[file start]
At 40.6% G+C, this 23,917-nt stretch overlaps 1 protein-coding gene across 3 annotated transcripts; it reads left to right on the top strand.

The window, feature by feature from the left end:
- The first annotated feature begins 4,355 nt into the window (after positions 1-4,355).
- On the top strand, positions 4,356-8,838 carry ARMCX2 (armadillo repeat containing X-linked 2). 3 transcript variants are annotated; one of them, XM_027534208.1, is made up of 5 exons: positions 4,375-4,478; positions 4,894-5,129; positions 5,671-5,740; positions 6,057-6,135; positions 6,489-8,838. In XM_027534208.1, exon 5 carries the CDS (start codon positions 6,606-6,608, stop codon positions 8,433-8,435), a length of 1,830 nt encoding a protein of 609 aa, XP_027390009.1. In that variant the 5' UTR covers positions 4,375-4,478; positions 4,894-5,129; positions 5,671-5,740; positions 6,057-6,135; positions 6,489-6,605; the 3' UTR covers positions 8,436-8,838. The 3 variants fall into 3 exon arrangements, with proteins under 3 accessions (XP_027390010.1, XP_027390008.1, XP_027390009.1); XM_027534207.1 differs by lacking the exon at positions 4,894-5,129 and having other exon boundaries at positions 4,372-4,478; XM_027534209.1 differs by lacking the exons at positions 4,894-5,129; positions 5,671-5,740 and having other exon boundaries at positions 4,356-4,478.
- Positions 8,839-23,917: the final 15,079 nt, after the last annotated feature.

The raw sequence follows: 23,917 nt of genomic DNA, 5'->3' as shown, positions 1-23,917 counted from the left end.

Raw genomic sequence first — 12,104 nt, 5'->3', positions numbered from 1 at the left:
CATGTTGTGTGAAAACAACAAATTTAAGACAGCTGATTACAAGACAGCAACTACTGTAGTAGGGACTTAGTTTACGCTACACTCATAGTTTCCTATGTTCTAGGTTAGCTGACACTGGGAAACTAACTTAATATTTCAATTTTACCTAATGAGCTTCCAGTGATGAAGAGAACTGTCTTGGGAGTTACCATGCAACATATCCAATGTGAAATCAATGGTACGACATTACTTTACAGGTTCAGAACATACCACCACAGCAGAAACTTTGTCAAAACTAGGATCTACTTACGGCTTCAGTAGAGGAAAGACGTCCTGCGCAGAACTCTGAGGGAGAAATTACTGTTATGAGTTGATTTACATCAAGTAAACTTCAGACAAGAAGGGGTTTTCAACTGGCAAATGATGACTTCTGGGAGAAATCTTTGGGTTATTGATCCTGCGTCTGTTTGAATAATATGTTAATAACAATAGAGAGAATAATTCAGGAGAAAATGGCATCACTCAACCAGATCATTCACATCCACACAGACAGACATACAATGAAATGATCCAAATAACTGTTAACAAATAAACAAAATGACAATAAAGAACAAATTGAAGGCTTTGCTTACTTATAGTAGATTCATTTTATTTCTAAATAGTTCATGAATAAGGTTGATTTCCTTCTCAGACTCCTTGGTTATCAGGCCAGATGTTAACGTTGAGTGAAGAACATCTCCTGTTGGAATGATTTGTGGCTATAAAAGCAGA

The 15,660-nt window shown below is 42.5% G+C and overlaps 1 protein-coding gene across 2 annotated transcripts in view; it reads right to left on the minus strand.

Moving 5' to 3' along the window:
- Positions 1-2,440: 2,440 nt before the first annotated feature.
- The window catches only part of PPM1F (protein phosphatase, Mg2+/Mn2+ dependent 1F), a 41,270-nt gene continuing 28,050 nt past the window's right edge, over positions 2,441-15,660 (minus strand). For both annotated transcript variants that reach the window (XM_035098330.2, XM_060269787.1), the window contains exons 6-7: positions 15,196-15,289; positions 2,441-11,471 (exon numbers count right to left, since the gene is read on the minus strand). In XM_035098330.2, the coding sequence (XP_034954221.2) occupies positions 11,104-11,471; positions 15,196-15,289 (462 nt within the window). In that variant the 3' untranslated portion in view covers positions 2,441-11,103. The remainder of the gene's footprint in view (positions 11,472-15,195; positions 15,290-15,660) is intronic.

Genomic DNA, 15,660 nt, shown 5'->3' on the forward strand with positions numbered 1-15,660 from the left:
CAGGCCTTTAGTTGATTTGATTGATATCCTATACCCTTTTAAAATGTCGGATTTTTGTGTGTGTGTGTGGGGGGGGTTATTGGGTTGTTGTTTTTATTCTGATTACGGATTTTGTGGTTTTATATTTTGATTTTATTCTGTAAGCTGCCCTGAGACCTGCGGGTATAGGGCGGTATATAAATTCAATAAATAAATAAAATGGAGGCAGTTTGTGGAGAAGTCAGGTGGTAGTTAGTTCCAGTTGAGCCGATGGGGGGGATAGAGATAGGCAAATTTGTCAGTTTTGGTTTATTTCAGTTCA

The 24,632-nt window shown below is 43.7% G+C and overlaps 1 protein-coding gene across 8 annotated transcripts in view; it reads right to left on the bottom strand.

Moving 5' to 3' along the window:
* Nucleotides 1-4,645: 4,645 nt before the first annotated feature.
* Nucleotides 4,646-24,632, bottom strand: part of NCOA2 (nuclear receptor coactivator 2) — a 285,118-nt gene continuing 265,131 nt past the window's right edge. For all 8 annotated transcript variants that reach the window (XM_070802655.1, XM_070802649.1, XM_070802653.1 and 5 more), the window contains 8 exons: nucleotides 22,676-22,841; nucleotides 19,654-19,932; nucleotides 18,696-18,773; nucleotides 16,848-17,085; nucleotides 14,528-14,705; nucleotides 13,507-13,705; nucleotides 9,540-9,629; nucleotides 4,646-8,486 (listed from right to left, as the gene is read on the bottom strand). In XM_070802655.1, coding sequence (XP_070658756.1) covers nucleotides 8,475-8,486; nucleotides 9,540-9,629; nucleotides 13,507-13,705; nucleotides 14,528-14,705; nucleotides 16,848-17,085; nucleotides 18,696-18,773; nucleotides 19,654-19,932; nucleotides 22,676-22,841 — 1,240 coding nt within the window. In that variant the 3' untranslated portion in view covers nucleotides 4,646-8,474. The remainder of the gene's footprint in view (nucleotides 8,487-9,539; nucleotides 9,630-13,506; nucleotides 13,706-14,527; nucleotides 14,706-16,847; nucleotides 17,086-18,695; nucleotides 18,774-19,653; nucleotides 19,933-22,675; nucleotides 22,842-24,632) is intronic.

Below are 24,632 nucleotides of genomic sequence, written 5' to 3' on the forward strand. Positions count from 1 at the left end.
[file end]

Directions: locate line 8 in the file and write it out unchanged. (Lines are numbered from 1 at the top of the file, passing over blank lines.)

CATGTTGTGTGAAAACAACAAATTTAAGACAGCTGATTACAAGACAGCAACTACTGTAGTAGGGACTTAGTTTACGCTACACTCATAGTTTCCTATGTTCTAGGTTAGCTGACACTGGGAAACTAACTTAATATTTCAATTTTACCTAATGAGCTTCCAGTGATGAAGAGAACTGTCTTGGGAGTTACCATGCAACATATCCAATGTGAAATCAATGGTACGACATTACTTTACAGGTTCAGAACATACCACCACAGCAGAAACTTTGTCAAAACTAGGATCTACTTACGGCTTCAGTAGAGGAAAGACGTCCTGCGCAGAACTCTGAGGGAGAAATTACTGTTATGAGTTGATTTACATCAAGTAAACTTCAGACAAGAAGGGGTTTTCAACTGGCAAATGATGACTTCTGGGAGAAATCTTTGGGTTATTGATCCTGCGTCTGTTTGAATAATATGTTAATAACAATAGAGAGAATAATTCAGGAGAAAATGGCATCACTCAACCAGATCATTCACATCCACACAGACAGACATACAATGAAATGATCCAAATAACTGTTAACAAATAAACAAAATGACAATAAAGAACAAATTGAAGGCTTTGCTTACTTATAGTAGATTCATTTTATTTCTAAATAGTTCATGAATAAGGTTGATTTCCTTCTCAGACTCCTTGGTTATCAGGCCAGATGTTAACGTTGAGTGAAGAACATCTCCTGTTGGAATGATTTGTGGCTATAAAAGCAGA